Kibler has actually been around Mercenaries before, or at least the idea of it. During Blizzconline 2021 in February, game director Ben Lee spoke with Kibler about Mercenaries for precisely five minutes at the end of the presentation. It was a vague but promising speech about how the team had been inspired to make a new high quality mode taking elements from tactical RPGs and roguelikes. It sounded cool! But beyond a single screenshot showing a map, there was nothing to see. The entire Mercs presentation consisted of alternating close-ups and long shots of the table where Lee and Kibler were talking. It was a brisk, high-level overview that left viewers with a lot of questions and not many answers. 

The map screen at least confirmed that, yes, Mercs is going to be a bit like Slay the Spire. (Image credit: Blizzard)

The survey leaks 

The next time we heard about Mercs was through a survey that was sent out in June and leaked to social media as per usual. This is where we got a first look at the mode and noticed similarities to Darkest Dungeon, Fire Emblem Heroes, and Slay the Spire. If nothing else, it was obvious that Mercenaries was pretty far removed from the deckbuilding experience of core Hearthstone or the shared pool auto-battler of Battlegrounds. No, this was a mode that was based on the micro strategy of ability sequencing, the macro strategy of composing a team, and generally collecting tons of characters to fight with. Hmmm, collecting. Immediately we began to wonder how much it was going to cost.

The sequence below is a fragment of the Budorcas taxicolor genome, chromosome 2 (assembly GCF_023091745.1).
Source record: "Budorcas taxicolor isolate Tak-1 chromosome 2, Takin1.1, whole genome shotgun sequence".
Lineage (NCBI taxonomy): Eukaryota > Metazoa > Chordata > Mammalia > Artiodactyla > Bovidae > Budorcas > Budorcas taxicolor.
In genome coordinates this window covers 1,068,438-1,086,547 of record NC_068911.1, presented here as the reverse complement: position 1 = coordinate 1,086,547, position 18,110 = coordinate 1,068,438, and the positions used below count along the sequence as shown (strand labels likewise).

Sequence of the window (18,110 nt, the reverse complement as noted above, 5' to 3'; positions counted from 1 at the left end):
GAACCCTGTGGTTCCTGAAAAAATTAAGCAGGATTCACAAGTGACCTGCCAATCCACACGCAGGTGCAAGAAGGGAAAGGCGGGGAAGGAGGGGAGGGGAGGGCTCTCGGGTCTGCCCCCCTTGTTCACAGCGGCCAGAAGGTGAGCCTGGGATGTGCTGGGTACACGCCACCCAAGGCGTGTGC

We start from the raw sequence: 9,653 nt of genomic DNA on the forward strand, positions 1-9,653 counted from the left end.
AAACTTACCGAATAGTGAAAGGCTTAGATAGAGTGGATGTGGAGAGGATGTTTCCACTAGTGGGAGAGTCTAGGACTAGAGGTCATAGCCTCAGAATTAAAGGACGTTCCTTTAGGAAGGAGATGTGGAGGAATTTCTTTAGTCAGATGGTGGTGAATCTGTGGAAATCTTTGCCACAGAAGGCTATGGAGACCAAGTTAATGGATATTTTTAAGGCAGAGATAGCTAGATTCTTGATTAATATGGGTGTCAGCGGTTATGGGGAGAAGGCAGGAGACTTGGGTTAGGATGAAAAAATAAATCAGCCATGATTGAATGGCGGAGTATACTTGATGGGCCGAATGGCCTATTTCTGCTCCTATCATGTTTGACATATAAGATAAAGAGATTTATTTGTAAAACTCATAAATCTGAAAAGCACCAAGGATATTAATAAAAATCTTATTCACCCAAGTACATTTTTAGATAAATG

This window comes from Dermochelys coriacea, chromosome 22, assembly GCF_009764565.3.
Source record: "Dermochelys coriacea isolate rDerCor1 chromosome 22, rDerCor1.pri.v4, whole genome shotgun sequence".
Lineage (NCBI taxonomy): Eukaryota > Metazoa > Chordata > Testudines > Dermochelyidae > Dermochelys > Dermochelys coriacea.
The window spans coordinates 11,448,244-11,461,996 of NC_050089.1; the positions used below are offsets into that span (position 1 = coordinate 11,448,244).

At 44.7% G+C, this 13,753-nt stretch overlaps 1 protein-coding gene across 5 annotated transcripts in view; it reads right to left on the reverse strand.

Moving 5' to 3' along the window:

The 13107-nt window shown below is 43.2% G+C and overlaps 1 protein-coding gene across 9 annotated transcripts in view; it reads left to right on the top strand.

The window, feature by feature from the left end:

Gacha or nah-cha 

Here’s where things get really rocky for Mercenaries. Gacha games, if you're unfamiliar, are based on the idea of opening loot box after loot box in the hope of getting the exact item that you want. These items are not usually just cosmetic—they often have a major gameplay impact and are required to be successful. The items are usually graded by rarity and have wildly disparate power and… Well, actually it’s a lot like normal card packs in Hearthstone. But the difference is that many gacha games do not have duplicate protection and do not have crafting systems, so if you don't open what you want, you have to keep opening more loot boxes. How will the Mercenaries economy work? We don't exactly know! But we do know that we can buy a crap ton of stuff.